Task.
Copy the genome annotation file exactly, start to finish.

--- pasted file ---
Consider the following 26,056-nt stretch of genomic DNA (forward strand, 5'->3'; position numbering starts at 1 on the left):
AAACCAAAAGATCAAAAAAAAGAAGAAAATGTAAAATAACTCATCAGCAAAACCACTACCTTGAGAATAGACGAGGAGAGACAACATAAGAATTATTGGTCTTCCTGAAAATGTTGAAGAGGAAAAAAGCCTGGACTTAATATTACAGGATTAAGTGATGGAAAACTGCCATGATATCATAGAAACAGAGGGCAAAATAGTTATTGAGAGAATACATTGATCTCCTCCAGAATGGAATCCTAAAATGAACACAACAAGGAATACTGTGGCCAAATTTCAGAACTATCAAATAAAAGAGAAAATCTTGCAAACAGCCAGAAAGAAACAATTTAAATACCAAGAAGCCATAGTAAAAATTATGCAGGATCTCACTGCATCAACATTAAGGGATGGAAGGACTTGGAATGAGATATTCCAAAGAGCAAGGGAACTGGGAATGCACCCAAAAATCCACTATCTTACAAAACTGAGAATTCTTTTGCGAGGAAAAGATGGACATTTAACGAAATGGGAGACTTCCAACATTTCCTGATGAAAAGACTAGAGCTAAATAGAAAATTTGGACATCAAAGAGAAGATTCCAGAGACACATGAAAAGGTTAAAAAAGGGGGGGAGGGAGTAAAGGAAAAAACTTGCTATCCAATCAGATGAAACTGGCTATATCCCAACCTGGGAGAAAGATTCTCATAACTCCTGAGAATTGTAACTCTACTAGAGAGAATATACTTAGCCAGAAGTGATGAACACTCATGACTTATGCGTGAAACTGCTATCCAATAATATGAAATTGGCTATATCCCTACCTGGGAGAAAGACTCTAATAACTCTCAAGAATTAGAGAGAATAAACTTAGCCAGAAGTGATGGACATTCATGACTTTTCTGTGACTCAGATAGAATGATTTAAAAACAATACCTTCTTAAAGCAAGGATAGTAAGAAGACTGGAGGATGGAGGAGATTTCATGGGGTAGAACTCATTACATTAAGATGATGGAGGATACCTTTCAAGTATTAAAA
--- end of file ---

Consider the following 26,056-nt stretch of genomic DNA (forward strand, 5'->3'; position numbering starts at 1 on the left):
AAACCAAAAGATCAAAAAAAAGAAGAAAATGTAAAATAACTCATCAGCAAAACCACTACCTTGAGAATAGACGAGGAGAGACAACATAAGAATTATTGGTCTTCCTGAAAATGTTGAAGAGGAAAAAAGCCTGGACTTAATATTACAGGATTAAGTGATGGAAAACTGCCATGATATCATAGAAACAGAGGGCAAAATAGTTATTGAGAGAATACATTGATCTCCTCCAGAATGGAATCCTAAAATGAACACAACAAGGAATACTGTGGCCAAATTTCAGAACTATCAAATAAAAGAGAAAATCTTGCAAACAGCCAGAAAGAAACAATTTAAATACCAAGAAGCCATAGTAAAAATTATGCAGGATCTCACTGCATCAACATTAAGGGATGGAAGGACTTGGAATGAGATATTCCAAAGAGCAAGGGAACTGGGAATGCACCCAAAAATCCACTATCTTACAAAACTGAGAATTCTTTTGCGAGGAAAAGATGGACATTTAACGAAATGGGAGACTTCCAACATTTCCTGATGAAAAGACTAGAGCTAAATAGAAAATTTGGACATCAAAGAGAAGATTCCAGAGACACATGAAAAGGTTAAAAAAGGGGGGGAGGGAGTAAAGGAAAAAACTTGCTATCCAATCAGATGAAACTGGCTATATCCCAACCTGGGAGAAAGATTCTCATAACTCCTGAGAATTGTAACTCTACTAGAGAGAATATACTTAGCCAGAAGTGATGAACACTCATGACTTATGCGTGAAACTGCTATCCAATAATATGAAATTGGCTATATCCCTACCTGGGAGAAAGACTCTAATAACTCTCAAGAATTAGAGAGAATAAACTTAGCCAGAAGTGATGGACATTCATGACTTTTCTGTGACTCAGATAGAATGATTTAAAAACAATACCTTCTTAAAGCAAGGATAGTAAGAAGACTGGAGGATGGAGGAGATTTCATGGGGTAGAACTCATTACATTAAGATGATGGAGGATACCTTTCAAGTATTAAAA